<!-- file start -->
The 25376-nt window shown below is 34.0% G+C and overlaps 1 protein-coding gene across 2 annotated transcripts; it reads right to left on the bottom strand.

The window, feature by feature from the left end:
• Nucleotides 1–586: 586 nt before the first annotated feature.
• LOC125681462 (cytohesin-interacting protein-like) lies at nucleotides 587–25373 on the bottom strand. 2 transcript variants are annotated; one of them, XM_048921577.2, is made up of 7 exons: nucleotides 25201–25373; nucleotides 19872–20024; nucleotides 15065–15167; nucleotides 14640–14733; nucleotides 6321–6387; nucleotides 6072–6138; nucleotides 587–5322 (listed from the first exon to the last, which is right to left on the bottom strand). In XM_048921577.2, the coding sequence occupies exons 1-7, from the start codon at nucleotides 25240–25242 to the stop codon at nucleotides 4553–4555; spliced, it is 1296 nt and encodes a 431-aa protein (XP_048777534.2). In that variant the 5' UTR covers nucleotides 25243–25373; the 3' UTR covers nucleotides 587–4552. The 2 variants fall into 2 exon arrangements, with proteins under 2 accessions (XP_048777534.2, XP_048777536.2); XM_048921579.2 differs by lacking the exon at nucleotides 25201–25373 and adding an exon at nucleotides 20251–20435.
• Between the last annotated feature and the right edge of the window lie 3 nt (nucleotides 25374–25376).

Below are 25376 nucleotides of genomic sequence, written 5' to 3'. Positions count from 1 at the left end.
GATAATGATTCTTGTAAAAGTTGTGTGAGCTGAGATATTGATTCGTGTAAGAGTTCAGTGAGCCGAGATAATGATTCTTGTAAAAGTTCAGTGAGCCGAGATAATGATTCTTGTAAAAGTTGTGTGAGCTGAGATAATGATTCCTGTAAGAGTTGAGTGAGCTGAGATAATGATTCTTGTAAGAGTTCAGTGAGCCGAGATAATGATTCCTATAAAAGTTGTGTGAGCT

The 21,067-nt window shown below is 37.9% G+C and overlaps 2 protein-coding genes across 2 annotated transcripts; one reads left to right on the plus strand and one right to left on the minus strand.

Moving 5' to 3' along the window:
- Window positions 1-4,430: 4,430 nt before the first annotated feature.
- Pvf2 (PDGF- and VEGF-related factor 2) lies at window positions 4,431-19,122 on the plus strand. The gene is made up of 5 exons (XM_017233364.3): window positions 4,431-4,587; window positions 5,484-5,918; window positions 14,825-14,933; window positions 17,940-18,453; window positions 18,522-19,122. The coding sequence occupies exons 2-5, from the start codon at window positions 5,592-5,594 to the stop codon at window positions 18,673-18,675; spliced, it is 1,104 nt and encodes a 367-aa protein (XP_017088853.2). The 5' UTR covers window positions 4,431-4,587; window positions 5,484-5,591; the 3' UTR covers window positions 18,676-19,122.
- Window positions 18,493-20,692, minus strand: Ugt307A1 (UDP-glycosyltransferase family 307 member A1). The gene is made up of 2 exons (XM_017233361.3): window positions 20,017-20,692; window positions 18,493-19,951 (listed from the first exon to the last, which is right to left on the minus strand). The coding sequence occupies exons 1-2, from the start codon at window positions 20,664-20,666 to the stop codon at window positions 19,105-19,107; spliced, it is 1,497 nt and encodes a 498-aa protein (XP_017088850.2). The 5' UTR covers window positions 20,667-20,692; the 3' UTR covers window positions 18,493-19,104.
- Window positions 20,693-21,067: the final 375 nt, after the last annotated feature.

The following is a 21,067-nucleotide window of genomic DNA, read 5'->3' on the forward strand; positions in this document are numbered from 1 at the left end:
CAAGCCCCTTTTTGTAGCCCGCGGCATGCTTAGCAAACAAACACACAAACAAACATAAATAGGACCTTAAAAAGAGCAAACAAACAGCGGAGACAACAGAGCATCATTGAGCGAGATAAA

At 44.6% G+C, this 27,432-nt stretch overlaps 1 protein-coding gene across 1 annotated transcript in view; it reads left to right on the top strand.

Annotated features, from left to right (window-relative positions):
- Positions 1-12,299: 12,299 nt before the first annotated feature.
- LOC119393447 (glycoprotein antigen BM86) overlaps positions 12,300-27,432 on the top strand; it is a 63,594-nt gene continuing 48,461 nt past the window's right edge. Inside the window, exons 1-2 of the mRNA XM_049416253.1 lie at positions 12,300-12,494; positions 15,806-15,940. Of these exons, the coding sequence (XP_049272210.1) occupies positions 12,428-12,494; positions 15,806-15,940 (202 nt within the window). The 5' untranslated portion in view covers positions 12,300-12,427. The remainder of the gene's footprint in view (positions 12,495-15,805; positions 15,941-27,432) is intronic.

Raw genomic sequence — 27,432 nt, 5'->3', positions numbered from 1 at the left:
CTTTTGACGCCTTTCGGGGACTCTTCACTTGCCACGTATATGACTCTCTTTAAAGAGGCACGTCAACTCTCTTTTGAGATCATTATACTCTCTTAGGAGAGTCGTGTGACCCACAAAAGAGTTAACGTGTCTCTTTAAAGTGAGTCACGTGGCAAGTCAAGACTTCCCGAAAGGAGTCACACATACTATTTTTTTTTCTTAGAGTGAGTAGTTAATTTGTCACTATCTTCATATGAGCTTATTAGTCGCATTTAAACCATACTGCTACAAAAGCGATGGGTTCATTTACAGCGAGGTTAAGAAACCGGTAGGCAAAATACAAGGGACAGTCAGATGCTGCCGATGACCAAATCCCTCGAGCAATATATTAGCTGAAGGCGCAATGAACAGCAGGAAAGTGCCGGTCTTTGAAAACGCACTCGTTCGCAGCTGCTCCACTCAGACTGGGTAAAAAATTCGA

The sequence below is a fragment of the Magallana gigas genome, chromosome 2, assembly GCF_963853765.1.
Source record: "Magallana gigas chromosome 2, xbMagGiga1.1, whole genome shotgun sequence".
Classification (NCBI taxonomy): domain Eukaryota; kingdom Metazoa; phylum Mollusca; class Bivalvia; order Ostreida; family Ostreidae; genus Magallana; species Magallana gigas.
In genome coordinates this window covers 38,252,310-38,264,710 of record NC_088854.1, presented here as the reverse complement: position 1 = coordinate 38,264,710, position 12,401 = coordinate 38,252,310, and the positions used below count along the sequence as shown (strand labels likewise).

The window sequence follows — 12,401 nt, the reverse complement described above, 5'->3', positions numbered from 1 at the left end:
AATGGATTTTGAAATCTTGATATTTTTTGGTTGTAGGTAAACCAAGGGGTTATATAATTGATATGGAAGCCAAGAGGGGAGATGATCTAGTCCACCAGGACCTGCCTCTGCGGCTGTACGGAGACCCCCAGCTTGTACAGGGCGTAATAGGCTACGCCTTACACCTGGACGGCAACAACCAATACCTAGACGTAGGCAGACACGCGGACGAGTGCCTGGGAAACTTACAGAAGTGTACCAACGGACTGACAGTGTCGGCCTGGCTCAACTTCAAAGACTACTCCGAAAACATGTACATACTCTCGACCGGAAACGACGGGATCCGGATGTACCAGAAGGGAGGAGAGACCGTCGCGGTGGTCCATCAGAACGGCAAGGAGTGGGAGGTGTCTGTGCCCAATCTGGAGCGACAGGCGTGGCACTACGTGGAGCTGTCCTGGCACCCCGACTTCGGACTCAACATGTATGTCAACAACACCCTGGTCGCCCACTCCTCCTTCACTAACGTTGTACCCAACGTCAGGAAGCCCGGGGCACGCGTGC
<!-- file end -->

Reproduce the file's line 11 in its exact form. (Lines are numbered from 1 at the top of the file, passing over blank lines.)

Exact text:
- Pvf2 (PDGF- and VEGF-related factor 2) lies at window positions 4,431-19,122 on the plus strand. The gene is made up of 5 exons (XM_017233364.3): window positions 4,431-4,587; window positions 5,484-5,918; window positions 14,825-14,933; window positions 17,940-18,453; window positions 18,522-19,122. The coding sequence occupies exons 2-5, from the start codon at window positions 5,592-5,594 to the stop codon at window positions 18,673-18,675; spliced, it is 1,104 nt and encodes a 367-aa protein (XP_017088853.2). The 5' UTR covers window positions 4,431-4,587; window positions 5,484-5,591; the 3' UTR covers window positions 18,676-19,122.